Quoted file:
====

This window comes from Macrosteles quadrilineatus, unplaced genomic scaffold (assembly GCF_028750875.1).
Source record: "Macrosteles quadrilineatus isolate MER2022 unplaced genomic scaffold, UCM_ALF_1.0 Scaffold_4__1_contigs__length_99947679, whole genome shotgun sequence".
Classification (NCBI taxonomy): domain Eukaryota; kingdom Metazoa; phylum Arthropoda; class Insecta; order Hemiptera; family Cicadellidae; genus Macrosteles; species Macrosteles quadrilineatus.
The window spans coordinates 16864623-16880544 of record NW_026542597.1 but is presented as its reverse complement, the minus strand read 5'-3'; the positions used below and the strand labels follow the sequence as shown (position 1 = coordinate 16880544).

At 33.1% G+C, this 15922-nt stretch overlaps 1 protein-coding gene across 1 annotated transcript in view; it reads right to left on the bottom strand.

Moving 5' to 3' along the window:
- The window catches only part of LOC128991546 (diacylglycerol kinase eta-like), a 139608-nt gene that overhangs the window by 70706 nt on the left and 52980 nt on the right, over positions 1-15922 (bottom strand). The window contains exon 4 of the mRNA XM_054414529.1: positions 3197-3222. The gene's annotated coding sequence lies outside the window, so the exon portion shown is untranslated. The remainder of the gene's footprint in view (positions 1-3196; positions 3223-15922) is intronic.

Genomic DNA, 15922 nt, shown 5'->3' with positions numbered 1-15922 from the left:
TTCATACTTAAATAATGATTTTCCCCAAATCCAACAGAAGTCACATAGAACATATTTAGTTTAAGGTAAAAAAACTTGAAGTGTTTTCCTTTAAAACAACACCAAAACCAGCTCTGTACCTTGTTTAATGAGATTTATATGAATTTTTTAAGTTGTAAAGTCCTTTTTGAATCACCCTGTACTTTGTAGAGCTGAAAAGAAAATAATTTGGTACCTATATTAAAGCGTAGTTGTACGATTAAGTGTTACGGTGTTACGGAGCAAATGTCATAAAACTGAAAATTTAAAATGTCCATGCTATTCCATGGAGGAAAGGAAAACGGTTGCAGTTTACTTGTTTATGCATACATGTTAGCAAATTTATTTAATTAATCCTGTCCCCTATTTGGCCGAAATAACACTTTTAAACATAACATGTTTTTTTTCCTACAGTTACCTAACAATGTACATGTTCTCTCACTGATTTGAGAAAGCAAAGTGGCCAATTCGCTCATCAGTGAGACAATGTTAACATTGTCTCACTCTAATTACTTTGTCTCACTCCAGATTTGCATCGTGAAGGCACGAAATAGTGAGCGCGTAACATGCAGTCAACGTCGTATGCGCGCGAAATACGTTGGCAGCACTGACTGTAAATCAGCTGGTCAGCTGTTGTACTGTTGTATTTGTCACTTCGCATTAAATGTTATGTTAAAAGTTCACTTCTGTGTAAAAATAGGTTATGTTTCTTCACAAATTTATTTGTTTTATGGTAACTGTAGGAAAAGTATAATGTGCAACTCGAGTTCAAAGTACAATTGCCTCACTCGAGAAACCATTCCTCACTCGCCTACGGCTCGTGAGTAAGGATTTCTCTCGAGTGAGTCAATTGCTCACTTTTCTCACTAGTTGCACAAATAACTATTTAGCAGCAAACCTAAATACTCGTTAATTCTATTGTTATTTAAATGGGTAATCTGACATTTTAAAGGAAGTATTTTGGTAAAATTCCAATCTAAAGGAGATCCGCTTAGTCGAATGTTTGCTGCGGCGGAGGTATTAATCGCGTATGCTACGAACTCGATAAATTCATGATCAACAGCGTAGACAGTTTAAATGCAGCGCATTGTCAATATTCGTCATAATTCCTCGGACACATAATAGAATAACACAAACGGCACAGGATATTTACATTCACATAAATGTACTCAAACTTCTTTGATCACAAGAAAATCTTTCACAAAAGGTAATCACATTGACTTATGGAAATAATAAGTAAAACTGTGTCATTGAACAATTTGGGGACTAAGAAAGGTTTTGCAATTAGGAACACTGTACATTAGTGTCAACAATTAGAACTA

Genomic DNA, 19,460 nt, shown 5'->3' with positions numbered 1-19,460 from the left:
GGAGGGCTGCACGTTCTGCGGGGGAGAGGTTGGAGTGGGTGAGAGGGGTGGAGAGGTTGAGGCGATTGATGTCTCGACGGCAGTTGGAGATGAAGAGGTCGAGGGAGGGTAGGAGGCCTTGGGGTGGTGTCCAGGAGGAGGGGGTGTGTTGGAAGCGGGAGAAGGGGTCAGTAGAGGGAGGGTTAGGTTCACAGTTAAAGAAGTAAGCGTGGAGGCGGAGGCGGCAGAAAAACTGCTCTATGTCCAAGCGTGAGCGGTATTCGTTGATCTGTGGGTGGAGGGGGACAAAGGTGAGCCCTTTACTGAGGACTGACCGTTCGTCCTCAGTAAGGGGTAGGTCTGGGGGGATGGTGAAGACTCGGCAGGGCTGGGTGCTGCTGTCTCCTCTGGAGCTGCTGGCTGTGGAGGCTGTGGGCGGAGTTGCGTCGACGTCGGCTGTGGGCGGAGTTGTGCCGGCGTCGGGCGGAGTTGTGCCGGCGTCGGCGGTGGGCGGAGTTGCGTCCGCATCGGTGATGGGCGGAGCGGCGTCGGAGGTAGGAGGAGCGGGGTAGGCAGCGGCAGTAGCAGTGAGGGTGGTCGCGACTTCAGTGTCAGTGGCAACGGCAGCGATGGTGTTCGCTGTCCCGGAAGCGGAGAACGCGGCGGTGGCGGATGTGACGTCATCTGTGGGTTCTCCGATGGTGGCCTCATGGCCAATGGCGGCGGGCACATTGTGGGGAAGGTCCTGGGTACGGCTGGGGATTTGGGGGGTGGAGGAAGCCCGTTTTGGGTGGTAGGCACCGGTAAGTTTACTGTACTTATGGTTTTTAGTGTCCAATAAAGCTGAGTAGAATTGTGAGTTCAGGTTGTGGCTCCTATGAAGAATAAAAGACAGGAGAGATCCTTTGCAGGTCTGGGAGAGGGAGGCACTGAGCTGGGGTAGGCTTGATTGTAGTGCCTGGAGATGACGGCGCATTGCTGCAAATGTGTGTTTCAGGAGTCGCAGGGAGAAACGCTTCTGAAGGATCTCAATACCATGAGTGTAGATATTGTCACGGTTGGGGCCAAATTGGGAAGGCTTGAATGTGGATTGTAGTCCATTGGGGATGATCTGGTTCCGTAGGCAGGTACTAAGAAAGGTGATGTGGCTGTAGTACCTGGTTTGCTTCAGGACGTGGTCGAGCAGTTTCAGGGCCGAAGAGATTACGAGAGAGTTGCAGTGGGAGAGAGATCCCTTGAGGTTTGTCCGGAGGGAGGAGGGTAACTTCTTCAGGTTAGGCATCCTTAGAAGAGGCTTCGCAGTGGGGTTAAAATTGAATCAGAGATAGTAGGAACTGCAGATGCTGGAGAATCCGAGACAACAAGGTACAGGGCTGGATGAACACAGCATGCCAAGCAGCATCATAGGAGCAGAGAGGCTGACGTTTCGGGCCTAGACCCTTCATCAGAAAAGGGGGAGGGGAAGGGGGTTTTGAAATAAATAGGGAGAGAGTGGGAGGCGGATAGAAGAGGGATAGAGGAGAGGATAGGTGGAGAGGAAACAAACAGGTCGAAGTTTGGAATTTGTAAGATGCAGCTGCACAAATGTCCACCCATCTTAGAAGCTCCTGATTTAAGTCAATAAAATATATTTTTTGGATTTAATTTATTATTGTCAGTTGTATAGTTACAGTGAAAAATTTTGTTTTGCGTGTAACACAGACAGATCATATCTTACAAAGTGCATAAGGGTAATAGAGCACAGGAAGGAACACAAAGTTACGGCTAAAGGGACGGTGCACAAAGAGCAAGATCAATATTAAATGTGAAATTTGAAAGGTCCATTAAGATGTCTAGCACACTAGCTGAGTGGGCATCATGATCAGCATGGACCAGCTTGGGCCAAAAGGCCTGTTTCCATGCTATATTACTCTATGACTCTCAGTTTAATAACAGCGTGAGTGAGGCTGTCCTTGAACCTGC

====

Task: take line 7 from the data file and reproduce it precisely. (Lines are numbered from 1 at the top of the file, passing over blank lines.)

- The window catches only part of LOC128991546 (diacylglycerol kinase eta-like), a 139608-nt gene that overhangs the window by 70706 nt on the left and 52980 nt on the right, over positions 1-15922 (bottom strand). The window contains exon 4 of the mRNA XM_054414529.1: positions 3197-3222. The gene's annotated coding sequence lies outside the window, so the exon portion shown is untranslated. The remainder of the gene's footprint in view (positions 1-3196; positions 3223-15922) is intronic.